Walton (Nothing but Net, 1994, etc.) begins this memoir on the floor—literally: “I have been living on the floor for most of the last two and a half years, unable to move.” In 2008, he suffered a catastrophic spinal collapse. “My spine will no longer hold me,” he writes. Thirty-seven orthopedic injuries, stemming from the fact that he had malformed feet, led to an endless string of stress fractures. As he notes, Walton is “the most injured athlete in the history of sports.” Over the years, he had ground his lower extremities “down to dust.” Walton’s memoir is two interwoven stories. The first is about his lifelong love of basketball, the second, his lifelong battle with injuries and pain. He had his first operation when he was 14, for a knee hurt in a basketball game. As he chronicles his distinguished career in the game, from high school to college to the NBA, he punctuates that story with a parallel one that chronicles at each juncture the injuries he suffered and overcame until he could no longer play, eventually turning to a successful broadcasting career (which helped his stuttering problem). Thanks to successful experimental spinal fusion surgery, he’s now pain-free. And then there’s the music he loves, especially the Grateful Dead’s; it accompanies both stories like a soundtrack playing off in the distance. Walton tends to get long-winded at times, but that won’t be news to anyone who watches his broadcasts, and those who have been afflicted with lifelong injuries will find the book uplifting and inspirational. Basketball fans will relish Walton’s acumen and insights into the game as well as his stories about players, coaches (especially John Wooden), and games, all told in Walton’s fervent, witty style.

One of the NBA’s 50 greatest players scores another basket—a deeply personal one.

Pub Date: March 8, 2016

ISBN: 978-1-4767-1686-2

Page Count: 352

Publisher: Simon & Schuster

Review Posted Online: Dec. 19, 2015

Kirkus Reviews Issue: Jan. 1, 2016

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Effectively sobering. Suffice it to say that Pop Warner parents will want to armor their kids from head to toe upon reading...

CONCUSSION

A maddening, well-constructed tale of medical discovery and corporate coverup, set in morgues, laboratories, courtrooms, and football fields.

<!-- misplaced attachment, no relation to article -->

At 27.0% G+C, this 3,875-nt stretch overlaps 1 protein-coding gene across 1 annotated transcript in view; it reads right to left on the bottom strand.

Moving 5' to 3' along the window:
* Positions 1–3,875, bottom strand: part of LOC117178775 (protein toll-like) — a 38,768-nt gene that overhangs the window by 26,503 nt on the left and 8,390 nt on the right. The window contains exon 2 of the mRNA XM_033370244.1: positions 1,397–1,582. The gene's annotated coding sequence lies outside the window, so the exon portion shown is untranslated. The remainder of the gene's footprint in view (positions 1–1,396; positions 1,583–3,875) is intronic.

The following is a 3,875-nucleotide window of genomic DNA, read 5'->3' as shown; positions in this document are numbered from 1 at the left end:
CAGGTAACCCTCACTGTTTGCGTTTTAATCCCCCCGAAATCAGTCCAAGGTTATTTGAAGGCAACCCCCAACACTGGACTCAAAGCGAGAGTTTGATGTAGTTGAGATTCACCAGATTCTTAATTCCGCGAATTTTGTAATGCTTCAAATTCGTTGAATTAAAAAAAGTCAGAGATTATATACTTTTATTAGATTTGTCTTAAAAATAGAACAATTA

Nigeria-born Bennet Omalu is perhaps an unlikely hero, a medical doctor board-certified in four areas of pathology, “anatomic, clinical, forensic, and neuropathology,” and a well-rounded specialist in death. When his boss, celebrity examiner Cyril Wecht (“in the autopsy business, Wecht was a rock star”), got into trouble for various specimens of publicity-hound overreach, Omalu was there to offer patient, stoical support. The student did not surpass the teacher in flashiness, but Omalu was a rock star all his own in studying the brain to determine a cause of death. Laskas’ (Creative Writing/Univ. of Pittsburgh; Hidden America, 2012, etc.) main topic is the horrific injuries wrought to the brains and bodies of football players on the field. Omalu’s study of the unfortunate brain of Pittsburgh Steeler Mike Webster, who died in 2002 at 50 of a supposed heart attack, brought new attention to the trauma of concussion. Laskas trades in sportwriter-ese, all staccato delivery full of tough guyisms and sports clichés: “He had played for fifteen seasons, a warrior’s warrior; he played in more games—two hundred twenty—than any other player in Steelers history. Undersized, tough, a big, burly white guy—a Pittsburgh kind of guy—the heart of the best team in history.” A little of that goes a long way, but Laskas, a Pittsburgher who first wrote of Omalu and his studies in a story in GQ, does sturdy work in keeping up with a grim story that the NFL most definitely did not want to see aired—not in Omalu’s professional publications in medical journals, nor, reportedly, on the big screen in the Will Smith vehicle based on this book.

Effectively sobering. Suffice it to say that Pop Warner parents will want to armor their kids from head to toe upon reading it.

Pub Date: Nov. 24, 2015

ISBN: 978-0-8129-8757-7

Page Count: 288

Publisher: Random House

Review Posted Online: Sept. 15, 2015

Kirkus Reviews Issue: Oct. 1, 2015